Do I Need To Change My Lawnmower Blades?

Here's a quick and easy guide to the three basic blade types, and how to keep your mower cutting right.

Man mowing the lawn.  France.
GodongGetty Images

If you want to make your life a lot easier this spring and summer, buy a spare blade for your walk mower. Here's why.

Know the Types of Blades

Broadly speaking, blades are designed to bag, discharge or mulch. No single blade can do all of those perfectly, but manufacturers have developed combination blades that do two out of the three pretty well. So when you buy a blade, pay attention to the manufacturer’s specs. For example, If most of your mowing is mulching, but you rarely bag, buy a mulching blade or a combo mulch/bagger.

Why You Should Keep Spare Blades Around

The wear and tear on a blade is considerable and if all you have is a single blade, you’ll probably find yourself running a dull blade. It’s human nature. You’ve got a lawn to mow and other work (or fun things) to do, so it’s only natural to put off sharpening. But changing out a sharp blade is pretty simple and only takes a few minutes. Then you can sharpen the dull blade when you get a few minutes.

The hits just keep on coming. I patrol grass before I mow it to clear the area of rocks and garbage and I still hit stuff. Once, somebody threw a Coke bottle that bounced its way under the edge of a shrub. I never saw the bottle but I heard it, as soon as the blade sucked it up. That blade was toast.

Stay sharp. Having a spare means a sharp blade on hand and ready to go at a moment's notice. This way you can cut grass for a few weeks and then swap the blade when you have a few spare minutes. Save the chore of blade filing or sharpening for a rainy afternoon or an evening.

Spread out the wear. Having spare, sharp blades allows you to distribute the wear. That way you’re not working one mower blade to death. And a sharp, well-balanced blade is easier on your mower because the mower doesn’t have to work as hard if the blade is sharp.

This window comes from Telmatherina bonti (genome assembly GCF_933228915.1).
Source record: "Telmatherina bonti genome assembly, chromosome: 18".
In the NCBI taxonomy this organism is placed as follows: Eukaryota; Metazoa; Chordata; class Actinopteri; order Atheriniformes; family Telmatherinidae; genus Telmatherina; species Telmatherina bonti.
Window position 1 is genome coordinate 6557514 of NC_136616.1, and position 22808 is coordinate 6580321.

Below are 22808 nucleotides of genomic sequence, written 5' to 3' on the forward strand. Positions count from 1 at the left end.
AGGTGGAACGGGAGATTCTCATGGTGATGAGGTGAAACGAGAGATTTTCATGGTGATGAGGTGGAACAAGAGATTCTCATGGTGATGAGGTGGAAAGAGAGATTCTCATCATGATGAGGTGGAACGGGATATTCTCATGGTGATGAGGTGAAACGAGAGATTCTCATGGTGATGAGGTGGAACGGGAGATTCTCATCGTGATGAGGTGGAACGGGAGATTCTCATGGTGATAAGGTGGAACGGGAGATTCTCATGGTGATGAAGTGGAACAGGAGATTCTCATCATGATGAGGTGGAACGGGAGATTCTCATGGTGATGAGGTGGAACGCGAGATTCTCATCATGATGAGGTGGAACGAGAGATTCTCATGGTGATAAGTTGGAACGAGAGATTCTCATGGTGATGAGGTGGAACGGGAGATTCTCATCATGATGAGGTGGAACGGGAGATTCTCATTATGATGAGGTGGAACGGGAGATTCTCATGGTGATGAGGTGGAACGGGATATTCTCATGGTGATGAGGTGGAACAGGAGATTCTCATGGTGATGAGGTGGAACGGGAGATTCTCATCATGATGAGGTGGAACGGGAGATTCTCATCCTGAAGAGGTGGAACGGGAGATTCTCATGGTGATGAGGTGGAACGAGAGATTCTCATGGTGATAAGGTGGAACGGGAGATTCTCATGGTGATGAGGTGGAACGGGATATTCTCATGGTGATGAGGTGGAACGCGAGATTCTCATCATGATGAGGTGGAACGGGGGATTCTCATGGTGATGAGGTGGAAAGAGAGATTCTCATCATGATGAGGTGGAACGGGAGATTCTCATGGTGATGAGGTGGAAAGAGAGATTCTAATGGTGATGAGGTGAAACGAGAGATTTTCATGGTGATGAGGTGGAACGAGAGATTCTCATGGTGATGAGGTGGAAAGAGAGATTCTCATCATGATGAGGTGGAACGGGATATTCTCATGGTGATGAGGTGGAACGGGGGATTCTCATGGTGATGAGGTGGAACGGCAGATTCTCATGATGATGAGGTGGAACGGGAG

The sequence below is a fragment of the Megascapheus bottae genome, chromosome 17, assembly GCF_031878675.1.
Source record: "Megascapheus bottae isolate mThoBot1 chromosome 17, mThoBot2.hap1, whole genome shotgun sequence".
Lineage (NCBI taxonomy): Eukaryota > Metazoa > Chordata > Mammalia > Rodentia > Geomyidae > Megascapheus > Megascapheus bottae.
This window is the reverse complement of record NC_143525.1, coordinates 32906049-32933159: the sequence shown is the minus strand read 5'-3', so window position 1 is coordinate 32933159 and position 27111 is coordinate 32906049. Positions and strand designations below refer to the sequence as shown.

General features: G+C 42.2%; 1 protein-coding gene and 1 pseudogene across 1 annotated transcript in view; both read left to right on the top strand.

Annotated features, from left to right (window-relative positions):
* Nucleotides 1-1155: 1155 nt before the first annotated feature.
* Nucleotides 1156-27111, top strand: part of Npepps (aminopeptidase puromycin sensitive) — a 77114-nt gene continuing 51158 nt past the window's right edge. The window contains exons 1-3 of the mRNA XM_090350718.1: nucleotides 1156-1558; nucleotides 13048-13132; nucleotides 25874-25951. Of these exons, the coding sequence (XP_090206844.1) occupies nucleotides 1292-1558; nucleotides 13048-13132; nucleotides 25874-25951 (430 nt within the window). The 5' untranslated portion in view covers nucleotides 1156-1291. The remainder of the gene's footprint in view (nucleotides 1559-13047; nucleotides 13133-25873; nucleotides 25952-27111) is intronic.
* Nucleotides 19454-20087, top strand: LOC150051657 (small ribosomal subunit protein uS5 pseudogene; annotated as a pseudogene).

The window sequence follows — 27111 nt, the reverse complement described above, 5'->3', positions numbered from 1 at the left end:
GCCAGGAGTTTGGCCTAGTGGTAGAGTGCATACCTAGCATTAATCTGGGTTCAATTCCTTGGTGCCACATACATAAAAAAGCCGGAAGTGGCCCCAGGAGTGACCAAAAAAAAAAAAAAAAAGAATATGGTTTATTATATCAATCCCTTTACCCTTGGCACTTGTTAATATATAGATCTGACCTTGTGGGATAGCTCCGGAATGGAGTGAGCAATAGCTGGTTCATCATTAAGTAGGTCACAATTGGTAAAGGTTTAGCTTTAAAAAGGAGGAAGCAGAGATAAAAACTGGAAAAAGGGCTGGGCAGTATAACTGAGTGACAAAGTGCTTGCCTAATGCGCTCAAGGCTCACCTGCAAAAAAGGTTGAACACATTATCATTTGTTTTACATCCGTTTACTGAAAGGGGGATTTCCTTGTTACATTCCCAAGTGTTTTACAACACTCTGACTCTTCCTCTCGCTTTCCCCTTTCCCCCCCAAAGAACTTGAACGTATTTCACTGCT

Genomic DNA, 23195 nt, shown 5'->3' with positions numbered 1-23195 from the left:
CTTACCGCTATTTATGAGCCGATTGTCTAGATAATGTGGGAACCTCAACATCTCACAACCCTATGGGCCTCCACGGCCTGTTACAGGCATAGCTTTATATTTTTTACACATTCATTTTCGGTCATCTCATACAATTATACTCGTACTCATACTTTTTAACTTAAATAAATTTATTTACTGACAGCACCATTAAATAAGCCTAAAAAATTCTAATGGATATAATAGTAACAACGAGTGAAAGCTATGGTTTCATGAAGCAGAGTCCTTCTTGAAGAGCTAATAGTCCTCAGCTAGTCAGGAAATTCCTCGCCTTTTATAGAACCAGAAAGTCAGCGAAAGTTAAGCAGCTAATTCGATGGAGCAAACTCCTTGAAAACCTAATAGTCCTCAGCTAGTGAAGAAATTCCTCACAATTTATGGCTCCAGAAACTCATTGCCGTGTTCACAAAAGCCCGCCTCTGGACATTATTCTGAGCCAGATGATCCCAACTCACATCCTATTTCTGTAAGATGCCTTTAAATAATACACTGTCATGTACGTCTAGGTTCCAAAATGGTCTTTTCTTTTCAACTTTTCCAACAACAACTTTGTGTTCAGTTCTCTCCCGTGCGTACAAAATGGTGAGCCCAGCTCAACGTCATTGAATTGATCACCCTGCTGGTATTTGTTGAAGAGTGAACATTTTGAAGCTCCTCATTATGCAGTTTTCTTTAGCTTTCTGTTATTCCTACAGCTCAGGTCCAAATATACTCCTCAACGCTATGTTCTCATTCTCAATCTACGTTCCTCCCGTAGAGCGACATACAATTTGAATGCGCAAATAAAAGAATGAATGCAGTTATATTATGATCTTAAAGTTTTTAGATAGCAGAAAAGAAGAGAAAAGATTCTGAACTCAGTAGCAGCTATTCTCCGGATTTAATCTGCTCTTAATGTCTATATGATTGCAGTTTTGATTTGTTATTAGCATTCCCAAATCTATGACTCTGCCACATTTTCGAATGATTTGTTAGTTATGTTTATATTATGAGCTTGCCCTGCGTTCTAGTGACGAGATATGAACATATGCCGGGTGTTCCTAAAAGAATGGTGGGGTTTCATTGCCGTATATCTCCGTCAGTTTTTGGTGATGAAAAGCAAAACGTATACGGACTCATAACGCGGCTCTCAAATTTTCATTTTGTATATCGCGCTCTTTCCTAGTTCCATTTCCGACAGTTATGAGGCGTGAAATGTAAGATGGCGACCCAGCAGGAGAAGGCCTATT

Your grass will thank you. A sharp blade is a simple thing you can do to improve grass health. Grass losses less moisture through a neatly-cut leaf as opposed to one with a ragged tip. Also a spare dedicated mulching blade will contribute to lawn health by contributing to maximum mulch action and deposit.

Come fall, you’ll thank us. Why? If you get a combination blade or a dedicated bagging blade, you’ll be able to better pick up leaves with your mower. Conversely, a dedicated mulching blade helps mulch leaves into your lawn.

A Word About Sharpening

Most of the time, all you need to sharpen a blade is to refresh its edge with a file and then suspend it from its center on a nail driven into the edge of your work bench or a wall stud to check it for balance. A blade that’s been damaged can be sharpened on a bench grinder. This requires a bit of practice, so that you don’t remove too much steel.

A file like this is all you need:

Amazon
Nicholson Hand File
amazon.com
$11.84

This Stens blade balancer is a bit more accurate than the ol’ “hang it on a nail” trick.

Stens 750-042 Blade Balancer
amazon.com
$5.88

A Few Great Mower Blades To Choose From

First: Before you buy any blade for your mower, check the blade manufacturer’s data to be sure that it fits your model mower. Then, decide what type you need.

Basic mulching blade: Nothing fancy here, a basic mulching blade with enough lift to keep grass particles suspended and recut. Fits a wide range of mowers.

Aggressive mulching blade: Maxpower’s blade has increased surface area and a design that promotes a centrifugal air pattern to increase mulching action.

High-lift blade: A high-lift blade produces airflow to push grass clippings into a bag or out the discharge chute. If you routinely side discharge, this is your blade. It’s also good in the fall if you side discharge leaves or bag them.

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